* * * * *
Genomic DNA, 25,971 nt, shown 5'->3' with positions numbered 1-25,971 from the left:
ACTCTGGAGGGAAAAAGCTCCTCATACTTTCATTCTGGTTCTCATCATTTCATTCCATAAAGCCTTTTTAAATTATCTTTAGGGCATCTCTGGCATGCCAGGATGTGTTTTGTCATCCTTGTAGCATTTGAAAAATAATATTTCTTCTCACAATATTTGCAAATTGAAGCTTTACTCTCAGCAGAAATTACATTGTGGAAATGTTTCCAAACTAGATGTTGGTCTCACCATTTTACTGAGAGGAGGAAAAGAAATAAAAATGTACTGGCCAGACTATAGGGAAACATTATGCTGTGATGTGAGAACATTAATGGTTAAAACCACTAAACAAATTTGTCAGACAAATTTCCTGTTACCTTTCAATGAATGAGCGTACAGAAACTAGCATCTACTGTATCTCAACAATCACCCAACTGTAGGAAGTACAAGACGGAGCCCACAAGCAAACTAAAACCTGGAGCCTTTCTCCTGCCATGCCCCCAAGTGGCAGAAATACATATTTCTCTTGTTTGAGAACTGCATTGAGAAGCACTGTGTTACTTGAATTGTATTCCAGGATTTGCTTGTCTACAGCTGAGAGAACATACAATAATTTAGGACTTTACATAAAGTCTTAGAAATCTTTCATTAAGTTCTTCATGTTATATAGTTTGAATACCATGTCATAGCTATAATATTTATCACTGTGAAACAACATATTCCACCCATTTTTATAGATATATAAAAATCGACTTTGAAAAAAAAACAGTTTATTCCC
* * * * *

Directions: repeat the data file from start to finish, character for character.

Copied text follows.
Genomic DNA, 25,971 nt, shown 5'->3' with positions numbered 1-25,971 from the left:
ACTCTGGAGGGAAAAAGCTCCTCATACTTTCATTCTGGTTCTCATCATTTCATTCCATAAAGCCTTTTTAAATTATCTTTAGGGCATCTCTGGCATGCCAGGATGTGTTTTGTCATCCTTGTAGCATTTGAAAAATAATATTTCTTCTCACAATATTTGCAAATTGAAGCTTTACTCTCAGCAGAAATTACATTGTGGAAATGTTTCCAAACTAGATGTTGGTCTCACCATTTTACTGAGAGGAGGAAAAGAAATAAAAATGTACTGGCCAGACTATAGGGAAACATTATGCTGTGATGTGAGAACATTAATGGTTAAAACCACTAAACAAATTTGTCAGACAAATTTCCTGTTACCTTTCAATGAATGAGCGTACAGAAACTAGCATCTACTGTATCTCAACAATCACCCAACTGTAGGAAGTACAAGACGGAGCCCACAAGCAAACTAAAACCTGGAGCCTTTCTCCTGCCATGCCCCCAAGTGGCAGAAATACATATTTCTCTTGTTTGAGAACTGCATTGAGAAGCACTGTGTTACTTGAATTGTATTCCAGGATTTGCTTGTCTACAGCTGAGAGAACATACAATAATTTAGGACTTTACATAAAGTCTTAGAAATCTTTCATTAAGTTCTTCATGTTATATAGTTTGAATACCATGTCATAGCTATAATATTTATCACTGTGAAACAACATATTCCACCCATTTTTATAGATATATAAAAATCGACTTTGAAAAAAAAACAGTTTATTCCC